Morgan’s Camp
Morgan's Camp was the site of early pearling and crew camps, in particular those of pearlers Kennedy, Norman and Goldie. Boat building was an important part of the activities in the area. In the late 1920s or early 1930s, Alfred Chambers Morgan commenced a pearling operation based at the site, where he housed his Japanese, Chinese and Malay crews. Morgan had been fleet manager with Captain Gregory and later with Streeter and Male. Alf Morgan married Sylvia Nelson. After she died in 1937 during childbirth, he remarried to Sylvia's younger sister Ruby (Pops) Nelson and they had two children. Both Alf and Ruby were active members of the Broome Tennis Club and Alf owned several racehorses. Alf Morgan built his pearling fleet to six luggers. In the late 1950s, he declined Sam Male's invitation to join him in the new cultivated pearl business, and with his son Richard attempted to set up his own pearl farm. Alf died in 1971, aged 74, and Richard established successful pearl farming on the Monte Bello Islands. Alf's wife Ruby died in 1995 and is buried in the Pioneer Cemetery with her husband. Morgan's Camp has been used by Aboriginal groups for over seventy years. In the 1980s, there were a number of permanent residents (most in pearling industry) including brothers Richard and Joseph Hunter. One dwelling remains within the flat low lying area bordering the mangroves, although there are another two dwellings in Chapple Street. To view Morgan’s Camp head down Carnarvon Street, past Paspaley Plaza, turn right at Gray Street then left down Chapple Street.

Streeter’s Jetty
Streeter's Jetty was built for pearl dealers and merchants E. W. Streeter & Co of London, and is known to have been in existence in 1897. A channel cut through the mangroves to Dampier Creek provided access to Streeter's Jetty for luggers and other small vessels. Associated with the jetty were the Streeter and Male Stores on Short Street. In 1897, the Government provided a town jetty at Mangrove Point, and a tramway was built to link the jetties and Chinatown. The tramway operated until 1948. The jetty is subject to great variations in the tide, being sometimes covered with water. To view Streeter’s Jetty head along Dampier terrace to where it meets Short Street.

Johnny Chi Lane
Twenty story panels on the walls in the laneway tell about the history of this particular area of Chinatown and of John Chi. John Chi was a pearler with an interesting history who lived near the area where the lane is today (the orignal lane was between Azure Clothing and the Red Cross). Johnny Chi Lane is accesible from either Dampier Terrace or Carnarvon Street and is mid-way between Short Street and Napier Terrace.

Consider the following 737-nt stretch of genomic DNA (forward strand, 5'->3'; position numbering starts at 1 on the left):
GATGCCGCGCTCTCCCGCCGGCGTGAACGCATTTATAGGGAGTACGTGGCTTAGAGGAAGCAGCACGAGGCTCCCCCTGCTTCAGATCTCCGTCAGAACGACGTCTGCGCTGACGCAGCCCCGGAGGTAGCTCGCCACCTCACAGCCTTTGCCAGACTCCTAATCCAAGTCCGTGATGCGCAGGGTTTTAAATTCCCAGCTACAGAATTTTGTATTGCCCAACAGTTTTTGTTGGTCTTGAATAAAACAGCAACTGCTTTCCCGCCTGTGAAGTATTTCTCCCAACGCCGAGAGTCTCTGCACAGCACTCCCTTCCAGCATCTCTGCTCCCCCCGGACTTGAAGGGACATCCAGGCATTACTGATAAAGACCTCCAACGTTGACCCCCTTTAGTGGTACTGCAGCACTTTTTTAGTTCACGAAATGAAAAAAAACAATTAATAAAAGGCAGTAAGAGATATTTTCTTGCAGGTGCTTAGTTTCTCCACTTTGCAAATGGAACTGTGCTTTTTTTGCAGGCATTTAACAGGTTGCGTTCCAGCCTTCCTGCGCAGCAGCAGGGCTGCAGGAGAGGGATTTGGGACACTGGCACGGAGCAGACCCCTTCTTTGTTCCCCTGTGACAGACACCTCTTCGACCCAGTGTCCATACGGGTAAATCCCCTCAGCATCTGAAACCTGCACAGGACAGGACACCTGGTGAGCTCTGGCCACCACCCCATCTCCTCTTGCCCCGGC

Sun Pictures
The Sun Pictures building in Broome’s Chinatown was constructed at the turn of the century (1903) on a site owned by the Yamsaki family. Initially the spacious double-fronted tin structure served as an Asian emporium selling imported Asian foodstuffs, clothing and other household goods to Broome’s community. The Yamasaki building was the most commodious store in Carnarvon Street, an area where shops, bazaars, brothels, food stalls, in the Asian quarter known as Chinatown. The Yamasaki family’s love affair with theatre however, saw them devote a portion of the building to a Japanese playhouse where traditional Noh theatre was performed. In 1913, Master Pearler Ted Hunter purchased the building from the Yamasaki family and commissioned architect Claude Hawkes, to design and construct a picture theatre that would seat up to 500 people. Sun Pictures officially opened on December 9th 1916  with a silent movie, English Racing  Drama ‘Kissing Cup’ with supporting ‘Bachelor Brown’  Comic. Thus began the silent movie era for Broome. With a traditional horse-drawn tramway running between the Town Beach jetty and Chinatown, people would flock from miles around to enjoy this exciting new social event. Sun Pictures is opposite Johnny Chi Lane entrance on Carnarvon Street.

Roebuck Bay Lookout
The Roebuck Bay Lookout is situated at the top of Dampier Terrrace on the corner of Frederick Street in Chinatown and provides a scenic viewing platform with sweeping views over Roebuck Bay and Dampier Creek. The lookout was collaboratively designed, celebrating the rich Aboriginal history of this significant cultural site. It features artwork and interpretive information created by Yawuru Traditional Owners in conjunction with Broome Senior High School.

Art Trail
There are many significant artworks in Chinatown, see below for the Art Trail map.